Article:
In 1798, revolution was in the air. Even in the remote fastness of rural Ireland the news had spread that the French had beheaded their king and declared a republic founded on the principles of liberty, fraternity and equality. Better yet, the American colonies had cast off the yoke of British rule in favor of government of the people, by the people and for the people.
That all sounded promising to a faction of Irish rebels known as the United Irishmen. By that time the Irish had been under the thumb of the English throne for 600 years. The United Irishmen secured the support of French military intervention, and Gen. Jean Joseph Amable Humbert showed up with the promised troops. Together the French and Irish forces won a major battle at Castlebar in County Mayo. Sounds promising, but the British viceroy of Ireland at the time? One Lord Cornwallis.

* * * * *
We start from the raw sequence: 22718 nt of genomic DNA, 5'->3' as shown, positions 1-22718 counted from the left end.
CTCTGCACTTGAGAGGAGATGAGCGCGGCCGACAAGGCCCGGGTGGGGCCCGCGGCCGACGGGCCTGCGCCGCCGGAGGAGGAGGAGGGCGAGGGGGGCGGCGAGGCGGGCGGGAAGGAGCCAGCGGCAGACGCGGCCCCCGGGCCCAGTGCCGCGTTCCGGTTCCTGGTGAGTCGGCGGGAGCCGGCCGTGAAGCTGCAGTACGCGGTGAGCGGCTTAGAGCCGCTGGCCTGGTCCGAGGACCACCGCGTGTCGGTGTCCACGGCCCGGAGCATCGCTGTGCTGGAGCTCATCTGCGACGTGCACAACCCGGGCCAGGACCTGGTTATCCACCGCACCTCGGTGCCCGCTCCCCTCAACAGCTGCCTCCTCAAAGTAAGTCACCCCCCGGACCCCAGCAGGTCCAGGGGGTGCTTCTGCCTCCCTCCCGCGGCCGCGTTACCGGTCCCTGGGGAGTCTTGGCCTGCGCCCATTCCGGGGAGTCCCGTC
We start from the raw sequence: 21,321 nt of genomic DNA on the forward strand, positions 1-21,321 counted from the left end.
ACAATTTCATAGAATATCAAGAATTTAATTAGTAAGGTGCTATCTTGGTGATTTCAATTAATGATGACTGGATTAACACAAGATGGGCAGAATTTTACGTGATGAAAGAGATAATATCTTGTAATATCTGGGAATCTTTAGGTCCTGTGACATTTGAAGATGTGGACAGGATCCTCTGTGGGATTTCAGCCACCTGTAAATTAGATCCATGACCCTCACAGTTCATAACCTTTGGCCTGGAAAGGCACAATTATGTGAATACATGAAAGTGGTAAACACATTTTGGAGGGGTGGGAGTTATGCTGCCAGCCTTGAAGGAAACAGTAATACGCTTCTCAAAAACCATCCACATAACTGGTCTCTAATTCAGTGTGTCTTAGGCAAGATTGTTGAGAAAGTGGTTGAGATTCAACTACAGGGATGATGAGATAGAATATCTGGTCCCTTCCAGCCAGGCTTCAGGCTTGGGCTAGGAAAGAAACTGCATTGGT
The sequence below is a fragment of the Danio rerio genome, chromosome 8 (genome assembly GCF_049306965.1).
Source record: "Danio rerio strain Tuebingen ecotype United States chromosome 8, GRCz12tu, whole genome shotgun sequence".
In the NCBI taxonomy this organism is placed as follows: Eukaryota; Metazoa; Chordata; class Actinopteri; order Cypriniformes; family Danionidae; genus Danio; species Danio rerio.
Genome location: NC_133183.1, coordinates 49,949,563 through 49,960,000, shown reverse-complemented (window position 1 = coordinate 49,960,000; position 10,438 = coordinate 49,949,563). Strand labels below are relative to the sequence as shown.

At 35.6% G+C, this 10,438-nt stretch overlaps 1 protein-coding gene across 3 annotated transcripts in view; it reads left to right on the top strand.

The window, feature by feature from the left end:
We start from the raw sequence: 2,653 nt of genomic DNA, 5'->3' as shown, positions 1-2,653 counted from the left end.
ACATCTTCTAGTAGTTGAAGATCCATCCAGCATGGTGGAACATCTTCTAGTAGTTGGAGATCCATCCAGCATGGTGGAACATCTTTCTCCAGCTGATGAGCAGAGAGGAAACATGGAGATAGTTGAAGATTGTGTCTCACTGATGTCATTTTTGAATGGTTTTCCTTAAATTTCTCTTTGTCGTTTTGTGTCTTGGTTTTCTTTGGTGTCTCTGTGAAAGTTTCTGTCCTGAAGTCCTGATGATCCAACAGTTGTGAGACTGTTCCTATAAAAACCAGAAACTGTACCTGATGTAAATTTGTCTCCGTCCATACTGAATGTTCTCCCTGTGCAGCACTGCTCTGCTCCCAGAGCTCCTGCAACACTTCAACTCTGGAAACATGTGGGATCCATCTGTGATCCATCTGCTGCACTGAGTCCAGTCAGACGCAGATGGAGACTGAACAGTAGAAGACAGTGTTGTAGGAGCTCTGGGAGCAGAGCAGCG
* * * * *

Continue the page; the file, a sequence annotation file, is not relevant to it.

Cornwallis was still stinging from the drubbing he'd received across the Atlantic at the hands of George Washington. In fact, it was Cornwallis who surrendered to the colonial forces at Trenton, New Jersey, bringing the American War for Independence to an end. The viceroy wasn't about to endure the humiliation of losing another major colony. He hired enough mercenaries to defeat the Irish rebellion, snuffing out the Republic of Connacht just 12 days into its existence [source: World Heritage Encyclopedia].